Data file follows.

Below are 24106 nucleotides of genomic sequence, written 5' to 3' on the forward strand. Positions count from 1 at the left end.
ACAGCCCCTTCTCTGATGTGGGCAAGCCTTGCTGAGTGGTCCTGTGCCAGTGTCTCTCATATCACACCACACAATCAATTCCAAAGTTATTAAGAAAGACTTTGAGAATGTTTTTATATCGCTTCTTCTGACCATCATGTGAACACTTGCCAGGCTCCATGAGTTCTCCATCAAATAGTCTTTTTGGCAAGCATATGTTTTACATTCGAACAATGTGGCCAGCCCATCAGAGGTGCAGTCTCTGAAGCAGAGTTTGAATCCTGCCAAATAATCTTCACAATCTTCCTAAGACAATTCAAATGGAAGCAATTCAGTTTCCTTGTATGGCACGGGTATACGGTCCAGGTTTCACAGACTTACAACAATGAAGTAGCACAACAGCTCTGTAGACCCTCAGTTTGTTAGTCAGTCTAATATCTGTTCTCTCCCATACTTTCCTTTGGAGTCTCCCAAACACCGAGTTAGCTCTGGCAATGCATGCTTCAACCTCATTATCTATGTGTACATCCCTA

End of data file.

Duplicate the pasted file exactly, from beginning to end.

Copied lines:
Below are 24106 nucleotides of genomic sequence, written 5' to 3' on the forward strand. Positions count from 1 at the left end.
ACAGCCCCTTCTCTGATGTGGGCAAGCCTTGCTGAGTGGTCCTGTGCCAGTGTCTCTCATATCACACCACACAATCAATTCCAAAGTTATTAAGAAAGACTTTGAGAATGTTTTTATATCGCTTCTTCTGACCATCATGTGAACACTTGCCAGGCTCCATGAGTTCTCCATCAAATAGTCTTTTTGGCAAGCATATGTTTTACATTCGAACAATGTGGCCAGCCCATCAGAGGTGCAGTCTCTGAAGCAGAGTTTGAATCCTGCCAAATAATCTTCACAATCTTCCTAAGACAATTCAAATGGAAGCAATTCAGTTTCCTTGTATGGCACGGGTATACGGTCCAGGTTTCACAGACTTACAACAATGAAGTAGCACAACAGCTCTGTAGACCCTCAGTTTGTTAGTCAGTCTAATATCTGTTCTCTCCCATACTTTCCTTTGGAGTCTCCCAAACACCGAGTTAGCTCTGGCAATGCATGCTTCAACCTCATTATCTATGTGTACATCCCTA